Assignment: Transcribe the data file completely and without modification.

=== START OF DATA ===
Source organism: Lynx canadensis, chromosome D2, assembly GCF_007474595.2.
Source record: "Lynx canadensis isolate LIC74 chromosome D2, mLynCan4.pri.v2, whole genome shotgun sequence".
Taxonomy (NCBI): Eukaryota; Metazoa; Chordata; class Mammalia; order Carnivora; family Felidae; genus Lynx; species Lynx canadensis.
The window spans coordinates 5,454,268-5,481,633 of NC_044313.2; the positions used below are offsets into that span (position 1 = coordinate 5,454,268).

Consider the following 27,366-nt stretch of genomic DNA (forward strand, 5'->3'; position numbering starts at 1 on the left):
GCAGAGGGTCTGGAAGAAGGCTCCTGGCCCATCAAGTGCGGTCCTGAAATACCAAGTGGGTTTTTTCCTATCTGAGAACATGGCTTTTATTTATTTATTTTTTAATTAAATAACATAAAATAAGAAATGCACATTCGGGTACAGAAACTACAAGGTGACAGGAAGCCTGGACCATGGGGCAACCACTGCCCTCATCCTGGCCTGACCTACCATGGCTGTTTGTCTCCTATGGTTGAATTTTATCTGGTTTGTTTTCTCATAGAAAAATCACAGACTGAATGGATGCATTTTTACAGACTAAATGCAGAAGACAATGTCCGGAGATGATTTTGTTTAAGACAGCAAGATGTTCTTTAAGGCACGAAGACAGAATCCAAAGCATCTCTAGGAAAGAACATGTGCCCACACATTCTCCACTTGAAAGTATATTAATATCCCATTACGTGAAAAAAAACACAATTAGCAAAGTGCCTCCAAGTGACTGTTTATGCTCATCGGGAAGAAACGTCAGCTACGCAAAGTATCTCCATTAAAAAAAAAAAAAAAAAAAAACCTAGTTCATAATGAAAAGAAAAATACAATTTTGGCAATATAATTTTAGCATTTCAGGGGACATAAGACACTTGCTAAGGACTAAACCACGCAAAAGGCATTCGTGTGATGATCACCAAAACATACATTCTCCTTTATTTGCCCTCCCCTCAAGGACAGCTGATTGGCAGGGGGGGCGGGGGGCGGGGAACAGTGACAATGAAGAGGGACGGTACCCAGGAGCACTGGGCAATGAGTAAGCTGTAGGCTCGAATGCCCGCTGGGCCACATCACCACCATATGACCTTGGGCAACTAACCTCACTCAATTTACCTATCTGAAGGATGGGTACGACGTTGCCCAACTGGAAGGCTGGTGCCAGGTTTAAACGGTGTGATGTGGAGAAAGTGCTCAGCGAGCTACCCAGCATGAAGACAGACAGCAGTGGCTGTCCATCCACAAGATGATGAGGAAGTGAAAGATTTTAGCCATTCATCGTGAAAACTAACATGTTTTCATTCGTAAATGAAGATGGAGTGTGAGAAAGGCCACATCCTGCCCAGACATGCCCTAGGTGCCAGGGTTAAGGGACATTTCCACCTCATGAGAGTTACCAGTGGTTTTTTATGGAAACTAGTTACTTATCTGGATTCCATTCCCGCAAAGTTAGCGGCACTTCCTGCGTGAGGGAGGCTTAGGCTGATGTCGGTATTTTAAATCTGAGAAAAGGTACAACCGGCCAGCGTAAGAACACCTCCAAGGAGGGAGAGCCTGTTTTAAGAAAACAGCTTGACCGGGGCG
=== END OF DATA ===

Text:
Source organism: Lynx canadensis, chromosome D2, assembly GCF_007474595.2.
Source record: "Lynx canadensis isolate LIC74 chromosome D2, mLynCan4.pri.v2, whole genome shotgun sequence".
Taxonomy (NCBI): Eukaryota; Metazoa; Chordata; class Mammalia; order Carnivora; family Felidae; genus Lynx; species Lynx canadensis.
The window spans coordinates 5,454,268-5,481,633 of NC_044313.2; the positions used below are offsets into that span (position 1 = coordinate 5,454,268).

Consider the following 27,366-nt stretch of genomic DNA (forward strand, 5'->3'; position numbering starts at 1 on the left):
GCAGAGGGTCTGGAAGAAGGCTCCTGGCCCATCAAGTGCGGTCCTGAAATACCAAGTGGGTTTTTTCCTATCTGAGAACATGGCTTTTATTTATTTATTTTTTAATTAAATAACATAAAATAAGAAATGCACATTCGGGTACAGAAACTACAAGGTGACAGGAAGCCTGGACCATGGGGCAACCACTGCCCTCATCCTGGCCTGACCTACCATGGCTGTTTGTCTCCTATGGTTGAATTTTATCTGGTTTGTTTTCTCATAGAAAAATCACAGACTGAATGGATGCATTTTTACAGACTAAATGCAGAAGACAATGTCCGGAGATGATTTTGTTTAAGACAGCAAGATGTTCTTTAAGGCACGAAGACAGAATCCAAAGCATCTCTAGGAAAGAACATGTGCCCACACATTCTCCACTTGAAAGTATATTAATATCCCATTACGTGAAAAAAAACACAATTAGCAAAGTGCCTCCAAGTGACTGTTTATGCTCATCGGGAAGAAACGTCAGCTACGCAAAGTATCTCCATTAAAAAAAAAAAAAAAAAAAAACCTAGTTCATAATGAAAAGAAAAATACAATTTTGGCAATATAATTTTAGCATTTCAGGGGACATAAGACACTTGCTAAGGACTAAACCACGCAAAAGGCATTCGTGTGATGATCACCAAAACATACATTCTCCTTTATTTGCCCTCCCCTCAAGGACAGCTGATTGGCAGGGGGGGCGGGGGGCGGGGAACAGTGACAATGAAGAGGGACGGTACCCAGGAGCACTGGGCAATGAGTAAGCTGTAGGCTCGAATGCCCGCTGGGCCACATCACCACCATATGACCTTGGGCAACTAACCTCACTCAATTTACCTATCTGAAGGATGGGTACGACGTTGCCCAACTGGAAGGCTGGTGCCAGGTTTAAACGGTGTGATGTGGAGAAAGTGCTCAGCGAGCTACCCAGCATGAAGACAGACAGCAGTGGCTGTCCATCCACAAGATGATGAGGAAGTGAAAGATTTTAGCCATTCATCGTGAAAACTAACATGTTTTCATTCGTAAATGAAGATGGAGTGTGAGAAAGGCCACATCCTGCCCAGACATGCCCTAGGTGCCAGGGTTAAGGGACATTTCCACCTCATGAGAGTTACCAGTGGTTTTTTATGGAAACTAGTTACTTATCTGGATTCCATTCCCGCAAAGTTAGCGGCACTTCCTGCGTGAGGGAGGCTTAGGCTGATGTCGGTATTTTAAATCTGAGAAAAGGTACAACCGGCCAGCGTAAGAACACCTCCAAGGAGGGAGAGCCTGTTTTAAGAAAACAGCTTGACCGGGGCG